IEEE NANOMED New Innovator Award for Dr. Deok-Ho Kim

Dr. Deok-Ho Kim, Associate Professor in Bioengineering and a Faculty Member of the Institute for Stem Cell and Regenerative Medicine (ISCRM), has been awarded the inaugural 2018 IEEE NANOMED New Innovator Award.  Intended for current IEEE members within 10 years of completing their highest degree, the award recognizes significant contributions to the field of Nano/Molecular Medicine and Engineering as demonstrated by innovative research, product development, patents and/or publications.

Speaking at the IEEE NANOMED 2018 Annual Conference in Hawaii, Dr. Deok-Ho Kim describes how his lab uses heart-on-a-chip technology to model cardiac diseases.

In his lab research, Dr. Kim and his team focus on the mechanobiology of human diseases. One specialty for the Kim lab is the development of human induced pluripotent stem cell (iPSC)-based microphysiological systems for disease modeling and drug discovery. In his award presentation at the IEEE NANOMED 2018 Annual Conference in Hawaii, Dr. Kim described how new technology – specifically, a heart-on-a-chip – makes it possible to model cardiac diseases using stem cell and tissue chip technologies.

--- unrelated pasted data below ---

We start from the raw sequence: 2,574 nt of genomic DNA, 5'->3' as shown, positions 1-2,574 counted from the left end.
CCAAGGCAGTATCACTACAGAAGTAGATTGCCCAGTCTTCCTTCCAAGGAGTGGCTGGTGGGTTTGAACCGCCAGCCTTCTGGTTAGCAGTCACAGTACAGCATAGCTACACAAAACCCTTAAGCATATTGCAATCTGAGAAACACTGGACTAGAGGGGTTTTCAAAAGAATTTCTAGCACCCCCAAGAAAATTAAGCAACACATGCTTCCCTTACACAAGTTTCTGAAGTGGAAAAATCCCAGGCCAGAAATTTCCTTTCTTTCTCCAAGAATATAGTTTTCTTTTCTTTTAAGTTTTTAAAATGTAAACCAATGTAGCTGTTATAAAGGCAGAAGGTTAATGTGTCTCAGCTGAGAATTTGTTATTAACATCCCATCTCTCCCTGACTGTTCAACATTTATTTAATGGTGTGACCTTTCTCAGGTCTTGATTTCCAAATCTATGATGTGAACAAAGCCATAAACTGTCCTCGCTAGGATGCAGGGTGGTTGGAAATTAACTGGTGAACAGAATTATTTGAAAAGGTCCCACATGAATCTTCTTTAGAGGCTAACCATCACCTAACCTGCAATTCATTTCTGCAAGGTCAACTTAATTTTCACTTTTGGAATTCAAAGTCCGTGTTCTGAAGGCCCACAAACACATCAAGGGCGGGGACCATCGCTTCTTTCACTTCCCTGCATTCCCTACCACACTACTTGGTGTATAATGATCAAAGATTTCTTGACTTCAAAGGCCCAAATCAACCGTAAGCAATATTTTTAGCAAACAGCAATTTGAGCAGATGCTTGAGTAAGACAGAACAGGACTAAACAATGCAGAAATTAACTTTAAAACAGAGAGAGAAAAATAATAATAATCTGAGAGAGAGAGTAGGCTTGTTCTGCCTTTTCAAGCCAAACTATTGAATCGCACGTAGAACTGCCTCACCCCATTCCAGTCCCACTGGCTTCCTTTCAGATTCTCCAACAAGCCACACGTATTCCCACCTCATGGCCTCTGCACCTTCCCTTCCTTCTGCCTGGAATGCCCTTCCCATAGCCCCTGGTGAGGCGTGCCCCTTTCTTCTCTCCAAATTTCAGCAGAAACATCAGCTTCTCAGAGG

“I am very honored to receive this award and wish to thank all my mentors,” said Dr. Kim. “I feel so privileged that IEEE, the world largest international society, considered our work in both nano/molecular bioengineering and human organ-on-a-chip technology worthy of this honor.”

A UW faculty member since 2011, Dr. Kim heads the Multiscale Biofabrication and Tissue Engineering Lab, which develops multiscale models of engineered human cardiac tissues derived from iPSC for three major applications: disease modeling for cardiac disease drug discovery, rapid and predictive preclinical cardiac risk assessment, and conducting clinical trials in vitro.

Currently, Dr. Kim is using heart-on-a-chip technology to better understand why many young patients with Duchene Muscular Dystrophy are dying of heart failure. Dr. Kim is also a lead part of an NIH/CASIS-funded effort to send hearts-on-chips to the International Space Station in 2020. The goals of that mission are to study the effects of microgravity on heart functioning and, hopefully, point scientists toward new ways to treat patients back on Earth.

Dr. Kim’s achievements in stem cell and tissue engineering research have earned him funding from the National Institutes of Health, the National Science Foundation and many private foundations. Dr. Kim has also served as keynote or plenary speaker at major national and international conferences and published more than 100 peer-reviewed scientific papers in leading biomedical journals.